The Newark City Subway

Newark Light Rail (City Subway)

Newark City Subway/Newark Light Rail

The Newark Light Rail.  Newark’s best-kept secret.  Part of the New Jersey Transit Light Rail Division, formerly Newark City Subway, formerly Public Service Route #7 City Subway.

This line runs in two sections:  from Newark’s Penn Station to Grove Street in Bloomfield, and from Penn Station to Newark’s Broad Street Station.  The original City Subway pre-2002 (2002 was when the line was converted from PCC Trolleys to Kinkisharyo light rail vehicles) operated from Newark Penn Station to Franklin Avenue (now Branch Brook Park after combining Franklin and Heller Parkway stations).  Prior to the 1950s purchase of ex-Cincinnati and ex-Twin Cities PCC cars, the city subway had many other streetcar lines operating into the Newark portion of the line, all of which are current bus lines (such as the 29-Bloomfield Avenue, 41-Park Avenue, and 44-Tremont Street).  It was a subway in the sense that the tracks were underneath the streets and trolleys were routed into the subway to avoid congestion on the streets above.  The portal used by the Broad Street extension was once used by the #44 Tremont Street line before it was converted to motor bus.

What I do like about the Newark subway is the relative high speed operation throughout the original subway from Penn Station to Branch Brook Park, from Orange Street to Branch Brook Park, you actually run along the southwestern edge of Branch Brook Park and you have wonderful views of the park towards the end of the run.  From Penn Station to Warren Street, the entire underground run and part of the 70-cent downtown zone, was built in a cut-and-cover style with tiles and structural elements similar to the New York City subway.  When I first took a ride on the subway, it reminded me of New York, which makes sense since it was built around the time of the extensions of the IRT and BMT.

What I don’t like about the Newark subway is the lack of level boarding, due to the stations having been built for trolley and all-service vehicle (basically Public Service’s version of a dual-mode bus) usage.  When the line was converted to Light Rail, only new stations had level boarding as they were built that way.  Other stations were left alone, with the exception of Bloomfield Avenue, which has undergone a platform renovation some years ago.  Also, there are slow sections of the line outside of the subway portions, from Branch Brook Park to Grove Street and from Broad Street Station to Penn Station.  In particular,the Grove Street extension bothers me since a) the line makes a sharp southwesterly turn towards Silver Lake in Belleville and Grove Street in Bloomfield, with NO provision for an extension further into Bloomfield, and b) there is no provision for any extension further north and west to places such as Paterson and Passaic, which means those cities will still have to depend on the #72 and #74 to get to Newark.  The Broad Street extension does not provide any room for expansion north or west because the line ends in a bumper block right at the foot of Broad Street Station, meaning no future extension to Nutley; it doesn’t even have any provisions for extensions south into Elizabeth (as was promised with the Newark-Elizabeth Rail Link).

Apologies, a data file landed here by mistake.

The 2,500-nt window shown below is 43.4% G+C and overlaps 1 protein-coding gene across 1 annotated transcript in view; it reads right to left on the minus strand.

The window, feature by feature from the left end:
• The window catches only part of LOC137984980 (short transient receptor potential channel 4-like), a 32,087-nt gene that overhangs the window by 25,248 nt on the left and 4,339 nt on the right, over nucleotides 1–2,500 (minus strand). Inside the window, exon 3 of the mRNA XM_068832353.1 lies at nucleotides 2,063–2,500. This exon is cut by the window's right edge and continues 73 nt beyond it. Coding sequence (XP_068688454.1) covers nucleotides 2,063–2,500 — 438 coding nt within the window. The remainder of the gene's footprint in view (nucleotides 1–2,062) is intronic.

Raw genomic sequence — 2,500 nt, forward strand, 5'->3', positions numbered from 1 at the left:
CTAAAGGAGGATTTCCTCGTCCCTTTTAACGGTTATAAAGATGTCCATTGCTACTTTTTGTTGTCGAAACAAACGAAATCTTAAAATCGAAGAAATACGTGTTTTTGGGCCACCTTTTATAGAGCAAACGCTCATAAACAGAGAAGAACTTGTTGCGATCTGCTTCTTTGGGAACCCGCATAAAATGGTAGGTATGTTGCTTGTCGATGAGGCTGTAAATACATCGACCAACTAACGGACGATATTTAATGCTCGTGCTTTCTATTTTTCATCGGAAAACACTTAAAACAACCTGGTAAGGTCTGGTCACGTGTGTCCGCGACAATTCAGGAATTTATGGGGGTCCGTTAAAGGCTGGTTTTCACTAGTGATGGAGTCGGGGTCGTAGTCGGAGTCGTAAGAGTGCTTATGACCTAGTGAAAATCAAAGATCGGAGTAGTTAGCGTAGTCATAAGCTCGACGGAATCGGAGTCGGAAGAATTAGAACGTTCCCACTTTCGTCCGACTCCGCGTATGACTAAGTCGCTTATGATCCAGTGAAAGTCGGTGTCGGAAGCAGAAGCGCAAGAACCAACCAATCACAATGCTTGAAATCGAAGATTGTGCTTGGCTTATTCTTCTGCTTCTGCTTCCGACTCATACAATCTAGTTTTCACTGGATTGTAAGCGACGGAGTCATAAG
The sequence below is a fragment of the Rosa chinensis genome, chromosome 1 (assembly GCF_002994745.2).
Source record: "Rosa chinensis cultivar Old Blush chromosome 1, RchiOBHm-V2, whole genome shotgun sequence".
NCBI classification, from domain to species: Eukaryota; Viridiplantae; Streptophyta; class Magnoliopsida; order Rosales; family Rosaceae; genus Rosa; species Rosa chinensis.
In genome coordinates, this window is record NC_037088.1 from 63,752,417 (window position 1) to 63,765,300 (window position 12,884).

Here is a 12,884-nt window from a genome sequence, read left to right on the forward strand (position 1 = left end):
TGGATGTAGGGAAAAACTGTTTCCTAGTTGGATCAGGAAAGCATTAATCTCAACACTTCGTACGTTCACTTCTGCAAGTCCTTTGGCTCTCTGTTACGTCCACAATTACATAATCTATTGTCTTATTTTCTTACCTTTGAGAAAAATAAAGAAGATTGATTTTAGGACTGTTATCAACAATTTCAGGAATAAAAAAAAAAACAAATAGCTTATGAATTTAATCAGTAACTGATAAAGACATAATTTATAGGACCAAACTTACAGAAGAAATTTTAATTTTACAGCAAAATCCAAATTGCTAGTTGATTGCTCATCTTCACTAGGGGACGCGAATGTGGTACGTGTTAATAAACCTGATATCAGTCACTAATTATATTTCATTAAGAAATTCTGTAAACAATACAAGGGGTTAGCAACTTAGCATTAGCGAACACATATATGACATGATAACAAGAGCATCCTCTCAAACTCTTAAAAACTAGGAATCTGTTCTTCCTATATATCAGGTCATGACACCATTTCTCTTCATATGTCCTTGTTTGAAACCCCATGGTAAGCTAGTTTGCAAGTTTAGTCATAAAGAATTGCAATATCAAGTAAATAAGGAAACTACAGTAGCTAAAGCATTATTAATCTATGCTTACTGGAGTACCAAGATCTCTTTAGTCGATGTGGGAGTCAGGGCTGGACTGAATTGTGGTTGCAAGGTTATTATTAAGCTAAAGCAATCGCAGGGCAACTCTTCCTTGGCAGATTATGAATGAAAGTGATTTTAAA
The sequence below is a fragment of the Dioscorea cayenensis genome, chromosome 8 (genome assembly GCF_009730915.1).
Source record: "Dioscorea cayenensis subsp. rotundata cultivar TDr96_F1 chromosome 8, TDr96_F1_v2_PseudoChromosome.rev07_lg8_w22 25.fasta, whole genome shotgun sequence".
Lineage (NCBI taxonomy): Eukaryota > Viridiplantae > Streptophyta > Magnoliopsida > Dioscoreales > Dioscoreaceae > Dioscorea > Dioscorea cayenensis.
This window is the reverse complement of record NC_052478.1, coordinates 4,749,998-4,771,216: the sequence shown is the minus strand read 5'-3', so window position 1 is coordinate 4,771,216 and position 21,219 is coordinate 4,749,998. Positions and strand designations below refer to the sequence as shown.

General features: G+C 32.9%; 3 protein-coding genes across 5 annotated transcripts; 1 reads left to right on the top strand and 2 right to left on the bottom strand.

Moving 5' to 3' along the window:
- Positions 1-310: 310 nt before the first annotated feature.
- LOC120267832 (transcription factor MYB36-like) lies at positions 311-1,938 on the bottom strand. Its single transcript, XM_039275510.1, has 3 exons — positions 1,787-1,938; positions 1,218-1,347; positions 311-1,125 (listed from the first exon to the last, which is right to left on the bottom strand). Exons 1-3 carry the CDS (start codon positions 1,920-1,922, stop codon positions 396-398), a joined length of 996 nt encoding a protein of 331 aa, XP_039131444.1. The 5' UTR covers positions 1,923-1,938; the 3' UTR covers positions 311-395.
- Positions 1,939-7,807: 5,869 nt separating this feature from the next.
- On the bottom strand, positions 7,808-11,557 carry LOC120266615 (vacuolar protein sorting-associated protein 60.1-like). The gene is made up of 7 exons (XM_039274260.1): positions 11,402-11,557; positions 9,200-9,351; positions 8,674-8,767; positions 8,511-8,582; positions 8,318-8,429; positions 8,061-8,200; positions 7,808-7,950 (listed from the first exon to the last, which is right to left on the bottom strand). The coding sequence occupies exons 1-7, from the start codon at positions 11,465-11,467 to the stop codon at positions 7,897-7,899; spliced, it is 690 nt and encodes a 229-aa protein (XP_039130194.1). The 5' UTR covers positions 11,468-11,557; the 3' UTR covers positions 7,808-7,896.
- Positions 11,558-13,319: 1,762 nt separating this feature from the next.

Even though it’s called the Newark Light Rail, the line does serve a snippet of Belleville and the beginning of Bloomfield, a major Essex County municipality, IMHO.  The fact that you have several buses that operate to Bloomfield (such as the #11 to Willowbrook Mall, #28 to Montclair State University, #29 to Parsippany, GO Bus 28 to Newark Airport, and the #709 to Passaic and Paramus) should be indicative of that.  The rail line that was used by the Newark Light Rail to take the line out to Bloomfield does indeed extend further, but the station wasn’t built with any provision to extend to the town center to tap that market.  Such a shame, since the Newark subway operates with single cars and can get quite busy during weekday peak hours.  Each platform can hold two-car trains, but due to equipment shortages, that possibility cannot be explored.  Such a shame.  Not to mention that it uses the same cars as the HBLR in the next county over.

Hopefully, NJ Transit will tap into the Newark Light Rail’s potential a decade from now, when people start migrating to the city and there is a heavier demand for service.  Maybe with a new mayor.  We shall see.

This entry was posted in Blog Series, Light Rail Files, Light Rail Files, Rail Travel and tagged , , , , , , , , , . Bookmark the permalink.

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